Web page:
And then just over a year ago I was reading Mr. Money Mustache, a frugality blog I find quite amusing. MMM suggested one might save a lot of money by cutting one’s own hair. He was directing that towards men but I thought we could save money if I cut the spouse’s hair.  His initial reaction was horror but I managed to convince him to let me try it once. By this point I was cutting the boys’ hair  regularly with no incidents so I thought the risk was low. I got out the  clippers one summer day and we haven’t looked back since. I cut it  about every 6 weeks. He has received no comment from people at work other than teasing after a recent promotion that he is now getting new executive haircuts.

I enjoy giving my family haircuts. Perhaps it’s a primal grooming thing, but I enjoy feeling the texture of the hair and seeing the adorable necks of the children. I now know where I have to cut a little closer to avoid sticky-uppy bits when the hair is growing. I also enjoy mastering a new skill. I used to have no clue about barbering and now I am deft enough to do it even one-handed as I did last weekend since I just broke my wrist.

I think it’s worth a try for anyone. Clippers and good scissors are not that expensive and as my mother said when my little sister cut off all her bangs, “Oh well, at least it will grow back.” Results can be much better than that, however. My proudest moment was giving Little a wedge cut last summer that kept her neck cool during hours and hours of soccer. I’m also delighted that our hair cutting budget is $0.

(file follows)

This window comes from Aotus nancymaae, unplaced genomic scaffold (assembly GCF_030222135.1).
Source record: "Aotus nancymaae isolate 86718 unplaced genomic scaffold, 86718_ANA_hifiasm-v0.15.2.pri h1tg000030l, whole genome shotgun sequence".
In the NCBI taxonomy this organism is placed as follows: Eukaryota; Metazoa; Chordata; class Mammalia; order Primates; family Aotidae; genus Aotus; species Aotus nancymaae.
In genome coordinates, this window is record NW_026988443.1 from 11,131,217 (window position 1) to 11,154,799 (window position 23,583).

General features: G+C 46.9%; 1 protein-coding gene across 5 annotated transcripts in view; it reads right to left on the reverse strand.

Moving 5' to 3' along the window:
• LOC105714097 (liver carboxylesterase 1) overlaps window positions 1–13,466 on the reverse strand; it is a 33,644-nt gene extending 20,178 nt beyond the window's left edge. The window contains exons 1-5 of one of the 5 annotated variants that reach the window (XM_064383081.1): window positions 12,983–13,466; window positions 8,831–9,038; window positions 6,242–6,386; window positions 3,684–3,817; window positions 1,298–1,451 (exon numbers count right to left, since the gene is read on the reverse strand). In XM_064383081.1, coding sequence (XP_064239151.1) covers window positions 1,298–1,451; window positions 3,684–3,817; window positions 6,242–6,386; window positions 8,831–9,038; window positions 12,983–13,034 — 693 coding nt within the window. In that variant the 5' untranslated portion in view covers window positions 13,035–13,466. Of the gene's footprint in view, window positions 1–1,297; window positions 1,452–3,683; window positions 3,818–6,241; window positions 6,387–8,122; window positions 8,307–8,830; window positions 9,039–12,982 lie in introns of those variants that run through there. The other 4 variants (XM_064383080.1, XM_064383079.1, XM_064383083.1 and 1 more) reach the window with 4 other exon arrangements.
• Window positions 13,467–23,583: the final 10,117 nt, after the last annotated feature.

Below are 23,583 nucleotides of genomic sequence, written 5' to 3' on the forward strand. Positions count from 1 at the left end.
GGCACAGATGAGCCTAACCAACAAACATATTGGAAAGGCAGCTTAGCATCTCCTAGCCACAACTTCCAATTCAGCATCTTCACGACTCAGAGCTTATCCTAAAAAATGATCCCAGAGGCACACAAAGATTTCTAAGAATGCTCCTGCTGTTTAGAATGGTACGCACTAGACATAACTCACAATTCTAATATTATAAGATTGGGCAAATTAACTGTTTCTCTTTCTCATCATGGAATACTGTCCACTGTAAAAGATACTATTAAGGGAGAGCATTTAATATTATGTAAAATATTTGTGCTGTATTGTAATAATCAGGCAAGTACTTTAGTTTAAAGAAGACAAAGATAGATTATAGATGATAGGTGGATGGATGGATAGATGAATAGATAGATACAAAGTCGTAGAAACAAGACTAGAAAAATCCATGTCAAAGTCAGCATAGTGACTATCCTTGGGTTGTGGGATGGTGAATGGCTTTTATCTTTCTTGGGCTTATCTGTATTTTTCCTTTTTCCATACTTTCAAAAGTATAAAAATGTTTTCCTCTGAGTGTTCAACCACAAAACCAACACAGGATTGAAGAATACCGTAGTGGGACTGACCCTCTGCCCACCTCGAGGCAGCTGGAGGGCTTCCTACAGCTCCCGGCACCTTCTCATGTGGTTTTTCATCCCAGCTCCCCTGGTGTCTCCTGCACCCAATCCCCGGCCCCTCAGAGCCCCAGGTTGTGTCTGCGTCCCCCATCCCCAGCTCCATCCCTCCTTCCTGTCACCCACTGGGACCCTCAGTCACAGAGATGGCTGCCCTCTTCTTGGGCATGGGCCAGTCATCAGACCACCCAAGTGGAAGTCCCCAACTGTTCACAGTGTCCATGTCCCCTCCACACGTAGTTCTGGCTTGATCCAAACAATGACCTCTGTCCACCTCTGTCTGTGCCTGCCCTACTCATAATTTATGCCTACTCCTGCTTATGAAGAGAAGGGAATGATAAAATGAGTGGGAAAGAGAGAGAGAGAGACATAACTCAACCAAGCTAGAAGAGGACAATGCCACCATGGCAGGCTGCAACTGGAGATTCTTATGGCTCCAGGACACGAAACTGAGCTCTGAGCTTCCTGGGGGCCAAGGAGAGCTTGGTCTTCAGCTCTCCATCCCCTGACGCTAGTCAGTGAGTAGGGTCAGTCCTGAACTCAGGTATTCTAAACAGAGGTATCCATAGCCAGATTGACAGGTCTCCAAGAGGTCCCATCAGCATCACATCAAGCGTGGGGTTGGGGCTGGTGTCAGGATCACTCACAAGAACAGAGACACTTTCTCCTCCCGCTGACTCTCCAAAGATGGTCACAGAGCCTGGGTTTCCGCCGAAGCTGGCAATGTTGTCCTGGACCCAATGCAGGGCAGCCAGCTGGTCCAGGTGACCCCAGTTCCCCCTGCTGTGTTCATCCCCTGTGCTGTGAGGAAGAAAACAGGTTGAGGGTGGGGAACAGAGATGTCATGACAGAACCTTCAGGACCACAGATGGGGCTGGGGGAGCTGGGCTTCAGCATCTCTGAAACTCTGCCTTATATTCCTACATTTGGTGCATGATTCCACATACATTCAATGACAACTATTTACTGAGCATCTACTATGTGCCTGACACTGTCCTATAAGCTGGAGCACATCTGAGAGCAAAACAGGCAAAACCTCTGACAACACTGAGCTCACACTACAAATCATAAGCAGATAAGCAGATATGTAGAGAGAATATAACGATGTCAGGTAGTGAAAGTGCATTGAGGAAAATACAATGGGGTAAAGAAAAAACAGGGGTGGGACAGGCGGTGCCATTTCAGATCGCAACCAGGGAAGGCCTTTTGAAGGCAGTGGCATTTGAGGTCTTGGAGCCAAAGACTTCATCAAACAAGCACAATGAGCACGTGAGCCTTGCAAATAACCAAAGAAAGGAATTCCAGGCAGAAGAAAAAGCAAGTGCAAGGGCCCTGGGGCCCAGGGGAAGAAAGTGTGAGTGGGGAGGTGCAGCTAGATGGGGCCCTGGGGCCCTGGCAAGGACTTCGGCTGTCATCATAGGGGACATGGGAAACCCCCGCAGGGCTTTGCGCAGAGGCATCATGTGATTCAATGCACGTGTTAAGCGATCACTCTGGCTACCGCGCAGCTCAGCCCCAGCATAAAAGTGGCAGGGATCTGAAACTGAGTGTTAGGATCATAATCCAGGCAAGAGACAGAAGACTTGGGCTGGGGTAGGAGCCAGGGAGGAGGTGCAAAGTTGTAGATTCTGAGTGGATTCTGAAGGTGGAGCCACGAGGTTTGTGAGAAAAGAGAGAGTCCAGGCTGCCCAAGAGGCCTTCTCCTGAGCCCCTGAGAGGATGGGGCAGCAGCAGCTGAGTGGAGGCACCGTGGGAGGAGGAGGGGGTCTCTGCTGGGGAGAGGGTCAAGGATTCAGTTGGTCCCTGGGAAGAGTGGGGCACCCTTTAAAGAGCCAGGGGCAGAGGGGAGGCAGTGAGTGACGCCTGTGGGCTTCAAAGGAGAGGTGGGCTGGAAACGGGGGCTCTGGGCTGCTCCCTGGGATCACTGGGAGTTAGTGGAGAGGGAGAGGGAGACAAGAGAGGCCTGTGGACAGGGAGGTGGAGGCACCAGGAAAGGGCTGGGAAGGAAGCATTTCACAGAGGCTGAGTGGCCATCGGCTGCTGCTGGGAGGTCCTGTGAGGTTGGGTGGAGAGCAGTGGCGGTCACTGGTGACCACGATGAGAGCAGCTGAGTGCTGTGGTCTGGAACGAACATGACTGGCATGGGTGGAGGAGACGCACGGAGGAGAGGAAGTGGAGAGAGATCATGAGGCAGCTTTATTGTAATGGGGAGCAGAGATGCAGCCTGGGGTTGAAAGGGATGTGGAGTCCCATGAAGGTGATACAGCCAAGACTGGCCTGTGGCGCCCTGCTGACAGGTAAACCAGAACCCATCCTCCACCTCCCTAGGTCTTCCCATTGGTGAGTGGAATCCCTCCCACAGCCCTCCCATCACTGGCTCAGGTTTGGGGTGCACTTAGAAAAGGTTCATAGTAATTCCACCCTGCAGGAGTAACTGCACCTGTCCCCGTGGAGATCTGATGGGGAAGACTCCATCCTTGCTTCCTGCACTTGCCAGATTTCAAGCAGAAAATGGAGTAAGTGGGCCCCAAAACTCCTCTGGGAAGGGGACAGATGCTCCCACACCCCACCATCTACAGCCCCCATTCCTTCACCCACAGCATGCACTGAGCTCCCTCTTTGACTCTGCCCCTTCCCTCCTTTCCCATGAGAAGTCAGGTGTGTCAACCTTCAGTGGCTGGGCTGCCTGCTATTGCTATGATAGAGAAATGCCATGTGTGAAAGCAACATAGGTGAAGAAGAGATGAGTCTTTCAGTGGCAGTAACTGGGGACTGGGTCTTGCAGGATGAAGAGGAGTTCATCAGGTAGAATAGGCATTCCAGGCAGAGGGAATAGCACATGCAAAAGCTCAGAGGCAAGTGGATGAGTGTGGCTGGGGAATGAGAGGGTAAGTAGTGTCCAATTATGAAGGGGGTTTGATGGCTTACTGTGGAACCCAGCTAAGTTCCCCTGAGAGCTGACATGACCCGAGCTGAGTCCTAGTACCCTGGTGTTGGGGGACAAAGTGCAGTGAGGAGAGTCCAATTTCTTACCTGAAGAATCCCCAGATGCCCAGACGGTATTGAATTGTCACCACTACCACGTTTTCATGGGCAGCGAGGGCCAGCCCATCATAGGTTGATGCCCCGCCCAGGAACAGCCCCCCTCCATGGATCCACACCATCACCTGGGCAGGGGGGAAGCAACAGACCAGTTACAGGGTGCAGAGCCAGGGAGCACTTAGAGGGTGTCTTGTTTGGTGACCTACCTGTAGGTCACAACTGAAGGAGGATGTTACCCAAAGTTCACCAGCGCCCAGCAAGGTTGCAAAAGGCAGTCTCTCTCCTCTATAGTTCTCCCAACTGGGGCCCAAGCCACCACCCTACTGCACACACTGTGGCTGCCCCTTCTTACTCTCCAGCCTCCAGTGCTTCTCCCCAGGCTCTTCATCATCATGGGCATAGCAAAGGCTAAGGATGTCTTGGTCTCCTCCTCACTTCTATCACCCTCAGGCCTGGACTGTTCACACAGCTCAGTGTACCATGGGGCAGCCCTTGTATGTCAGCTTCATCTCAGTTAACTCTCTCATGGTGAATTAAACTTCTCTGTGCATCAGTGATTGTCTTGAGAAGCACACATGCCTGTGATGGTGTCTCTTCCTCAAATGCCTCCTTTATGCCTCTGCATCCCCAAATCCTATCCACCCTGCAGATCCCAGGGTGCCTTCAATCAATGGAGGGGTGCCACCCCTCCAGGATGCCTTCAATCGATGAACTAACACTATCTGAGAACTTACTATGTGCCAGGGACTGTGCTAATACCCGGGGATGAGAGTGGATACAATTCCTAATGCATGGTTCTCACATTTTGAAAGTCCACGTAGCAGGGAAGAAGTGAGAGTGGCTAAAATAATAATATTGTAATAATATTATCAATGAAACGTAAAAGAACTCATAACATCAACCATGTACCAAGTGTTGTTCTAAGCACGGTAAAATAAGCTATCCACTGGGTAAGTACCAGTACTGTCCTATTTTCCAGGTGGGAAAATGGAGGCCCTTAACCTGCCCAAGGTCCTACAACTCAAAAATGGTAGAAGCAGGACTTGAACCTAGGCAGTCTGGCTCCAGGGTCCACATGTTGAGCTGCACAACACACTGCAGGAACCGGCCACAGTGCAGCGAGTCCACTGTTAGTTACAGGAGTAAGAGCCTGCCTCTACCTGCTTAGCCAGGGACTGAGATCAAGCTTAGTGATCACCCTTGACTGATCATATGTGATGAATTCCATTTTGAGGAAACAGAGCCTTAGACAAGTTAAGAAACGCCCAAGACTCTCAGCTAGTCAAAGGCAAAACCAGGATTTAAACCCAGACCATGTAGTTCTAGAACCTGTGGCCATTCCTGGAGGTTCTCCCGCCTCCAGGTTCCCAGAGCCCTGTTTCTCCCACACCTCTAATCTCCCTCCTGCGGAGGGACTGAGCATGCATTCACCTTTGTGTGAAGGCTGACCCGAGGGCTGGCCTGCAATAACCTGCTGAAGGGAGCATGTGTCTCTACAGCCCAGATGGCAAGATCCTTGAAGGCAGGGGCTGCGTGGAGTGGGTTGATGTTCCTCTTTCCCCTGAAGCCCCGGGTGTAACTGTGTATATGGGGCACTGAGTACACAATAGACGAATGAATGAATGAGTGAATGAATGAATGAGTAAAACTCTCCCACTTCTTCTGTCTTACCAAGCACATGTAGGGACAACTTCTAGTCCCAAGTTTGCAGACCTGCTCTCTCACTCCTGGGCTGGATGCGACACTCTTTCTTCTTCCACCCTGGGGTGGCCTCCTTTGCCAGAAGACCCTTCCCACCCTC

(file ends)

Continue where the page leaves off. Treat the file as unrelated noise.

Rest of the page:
Last autumn, I declared an end to buying Kleenex, tissues, what have you. I decided to switch the household over to hankies for two reasons: waste, and the horrible bits of Kleenex that end up in the wash after someone has left it in a pocket, and then you have to put the whole load through the dryer instead of hanging it up. I also like hankies. I like the softness of much-washed cotton against my nose when I have a horrible cold (much softer than paper). I like how they remind me of my dad, and both my grandfathers, hanky-carriers all. I only ever met one man in my generation, more than twenty years ago, who used a hanky. If we all used hankies, the boreal forest and all the little warblers who use it as their nursery would be safer.

A lot of effort in this world goes into manufacturing things that will be used once and then get thrown out. The facial tissue is one of those things. Greenpeace has estimated that North Americans use 22 kg of tissue paper products (facial tissue, paper towel, toilet paper, paper napkins) a year. They issue a green guide to tissue, also available as an app. This is helpful when trying to find recycled paper products in shops. But, in my opinion, no waste is better than less waste, and so I am trying to eliminate the purchase of this sort of product as much as I can. We do have paper towel in the house, but Itry to ignore it and use rags instead. Our everyday napkins are cloth ones, and once I find red linen napkins for Christmas use I won’t be buying festive paper napkins any more either. The spouse lives in constant fear that the very next “improvement” I bring to our lives will be washable toilet paper. I washed dirty cloth diapers for years and I have no desire to embark on that again, so I think he’s safe. Hankies seemed like an easy change to make.